"The book that is next to the new television is long."
Translation:Az a könyv hosszú, amelyik az új televízió mellett van.
I don't get the difference between ami, amely and amelyik ; they all seem to be relative pronouns meaning "which" used in similar situations. It seems we need a good lesson on these ; there are lots of questions and the reference doesn't explain much beyond some basic examples that are not enough to derive the rules.
Teaching grammar has always been one of the weaknesses of Duolingo's approach.
Some teams manage to get basics down in the "tips and notes" for lessons (which not everyone reads, especially once the course is available on mobile apps which don't even show them), but it's always best to supplement your Duolingoing with external grammar references.
Yep, I've got my grammar book nearby "Gyarkolo magyar nyelvtan" ; it's been recommended to me by a native here in Hungary, and it's really good ! I'm just surprised such a complex subject, relative pronouns, is introduced here with so little background. But hey, still better than nothing :D So, not complaining.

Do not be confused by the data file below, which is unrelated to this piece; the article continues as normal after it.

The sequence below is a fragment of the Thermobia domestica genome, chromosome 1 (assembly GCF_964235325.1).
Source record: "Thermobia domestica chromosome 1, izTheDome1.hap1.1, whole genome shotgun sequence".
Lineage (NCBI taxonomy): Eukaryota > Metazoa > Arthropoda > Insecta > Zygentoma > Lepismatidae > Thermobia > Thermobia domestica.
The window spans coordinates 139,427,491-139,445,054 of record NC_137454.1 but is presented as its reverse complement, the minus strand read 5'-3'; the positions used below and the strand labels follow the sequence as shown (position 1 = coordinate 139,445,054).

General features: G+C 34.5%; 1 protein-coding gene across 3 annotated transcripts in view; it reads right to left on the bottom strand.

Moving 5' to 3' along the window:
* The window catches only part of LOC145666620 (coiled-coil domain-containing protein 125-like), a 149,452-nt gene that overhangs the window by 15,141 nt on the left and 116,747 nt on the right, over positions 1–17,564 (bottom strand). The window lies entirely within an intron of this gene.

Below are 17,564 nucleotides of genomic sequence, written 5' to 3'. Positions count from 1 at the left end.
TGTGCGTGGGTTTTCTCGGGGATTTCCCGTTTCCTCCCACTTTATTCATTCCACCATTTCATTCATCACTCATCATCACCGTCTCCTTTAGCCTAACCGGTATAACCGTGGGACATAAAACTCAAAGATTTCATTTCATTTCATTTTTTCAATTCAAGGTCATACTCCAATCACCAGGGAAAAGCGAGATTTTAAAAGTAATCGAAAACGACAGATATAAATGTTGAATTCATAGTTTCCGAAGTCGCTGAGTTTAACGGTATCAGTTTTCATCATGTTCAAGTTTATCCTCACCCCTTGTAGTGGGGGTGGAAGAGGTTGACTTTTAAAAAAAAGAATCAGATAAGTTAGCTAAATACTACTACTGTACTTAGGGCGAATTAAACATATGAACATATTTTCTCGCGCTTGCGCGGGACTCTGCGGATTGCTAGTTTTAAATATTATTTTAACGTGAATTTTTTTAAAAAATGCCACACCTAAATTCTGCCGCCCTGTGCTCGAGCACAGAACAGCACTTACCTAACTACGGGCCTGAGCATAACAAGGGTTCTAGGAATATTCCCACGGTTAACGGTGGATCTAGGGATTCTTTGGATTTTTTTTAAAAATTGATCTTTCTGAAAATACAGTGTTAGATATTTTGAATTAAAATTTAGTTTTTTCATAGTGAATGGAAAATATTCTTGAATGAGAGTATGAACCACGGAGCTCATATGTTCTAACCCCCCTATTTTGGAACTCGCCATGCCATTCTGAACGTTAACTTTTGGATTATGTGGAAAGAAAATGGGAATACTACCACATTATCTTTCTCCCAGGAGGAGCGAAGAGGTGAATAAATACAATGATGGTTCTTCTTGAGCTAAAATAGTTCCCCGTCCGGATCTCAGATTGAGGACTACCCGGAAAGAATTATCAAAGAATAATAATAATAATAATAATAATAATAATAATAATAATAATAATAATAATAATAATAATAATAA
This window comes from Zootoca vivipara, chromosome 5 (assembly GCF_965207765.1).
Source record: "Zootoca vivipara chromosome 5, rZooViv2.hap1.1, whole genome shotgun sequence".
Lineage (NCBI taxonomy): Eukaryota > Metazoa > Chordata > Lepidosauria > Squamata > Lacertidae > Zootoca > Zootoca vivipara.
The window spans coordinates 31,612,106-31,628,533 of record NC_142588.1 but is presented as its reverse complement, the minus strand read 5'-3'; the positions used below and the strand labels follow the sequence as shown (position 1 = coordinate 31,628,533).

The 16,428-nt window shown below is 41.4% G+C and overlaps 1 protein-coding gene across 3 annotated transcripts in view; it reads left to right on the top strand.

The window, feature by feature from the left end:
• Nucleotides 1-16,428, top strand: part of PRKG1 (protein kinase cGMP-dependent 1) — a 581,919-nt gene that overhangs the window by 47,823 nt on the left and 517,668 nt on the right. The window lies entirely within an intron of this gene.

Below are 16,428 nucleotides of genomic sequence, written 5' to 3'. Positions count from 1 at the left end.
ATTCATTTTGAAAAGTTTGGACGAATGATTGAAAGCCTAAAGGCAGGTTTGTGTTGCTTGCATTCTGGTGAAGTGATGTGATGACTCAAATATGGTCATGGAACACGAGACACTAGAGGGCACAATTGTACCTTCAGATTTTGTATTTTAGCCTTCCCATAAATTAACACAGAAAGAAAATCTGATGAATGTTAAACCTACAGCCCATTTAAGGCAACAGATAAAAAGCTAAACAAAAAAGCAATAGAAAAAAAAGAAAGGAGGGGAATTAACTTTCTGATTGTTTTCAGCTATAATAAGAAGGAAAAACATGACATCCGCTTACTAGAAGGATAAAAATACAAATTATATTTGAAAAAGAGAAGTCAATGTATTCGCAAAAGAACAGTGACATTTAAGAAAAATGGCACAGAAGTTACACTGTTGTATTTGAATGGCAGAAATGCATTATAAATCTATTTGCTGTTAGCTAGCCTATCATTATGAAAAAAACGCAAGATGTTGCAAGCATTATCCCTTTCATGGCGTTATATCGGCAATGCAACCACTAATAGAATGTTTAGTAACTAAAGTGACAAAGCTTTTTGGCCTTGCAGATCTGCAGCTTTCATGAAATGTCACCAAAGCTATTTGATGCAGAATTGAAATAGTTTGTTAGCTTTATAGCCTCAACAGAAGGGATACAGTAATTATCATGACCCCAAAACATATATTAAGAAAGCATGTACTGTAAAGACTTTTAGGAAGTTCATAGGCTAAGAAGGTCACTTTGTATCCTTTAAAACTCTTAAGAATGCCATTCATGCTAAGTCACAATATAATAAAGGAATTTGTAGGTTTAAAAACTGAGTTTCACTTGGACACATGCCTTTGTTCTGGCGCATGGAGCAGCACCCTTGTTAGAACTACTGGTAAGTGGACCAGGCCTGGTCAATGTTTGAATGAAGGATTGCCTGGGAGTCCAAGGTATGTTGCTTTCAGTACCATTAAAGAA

It is not correct but it is widely used like that. Does that answer your question? :)
Compare these sentences:
I want the one that you want. - Azt akarom, amelyiket te (akarod).
I want what you want - Azt akarom, amit te.
So it is closer to "what" in this context.
I went to school, which was a good idea. - Elmentem iskolába, ami jó ötlet volt.
In the place of "which".
So these are the correct ways of using "ami".
Yes. The Hungarian sentence literally reads "That book is long, which is next to the new television."
But you wouldn't say "That book is long, which is next to the new television" in English. You'd say "The book that is next to the new television is long." The translation is correct. (There may also be other correct translations.)
Sentences are structured somewhat differently in Hungarian. I rather enjoy it -- I find myself also structuring my thoughts somewhat differently.
In English, "The book which is...." (or "The book that is ...") is considered enough to determine which book it is, so we don't usually use "that".
But Hungarian grammar is different; they say the equivalent of "That book ..., which ...".
Note also that English puts the qualifier immediately after the book while Hungarian does not; this may explain the preference of the two languages for their respective solutions. (Since the qualifier comes a bit later in Hungarian, it can be a good "flag" to put az "that" next to the noun to signal to the listener that this is a particular book.)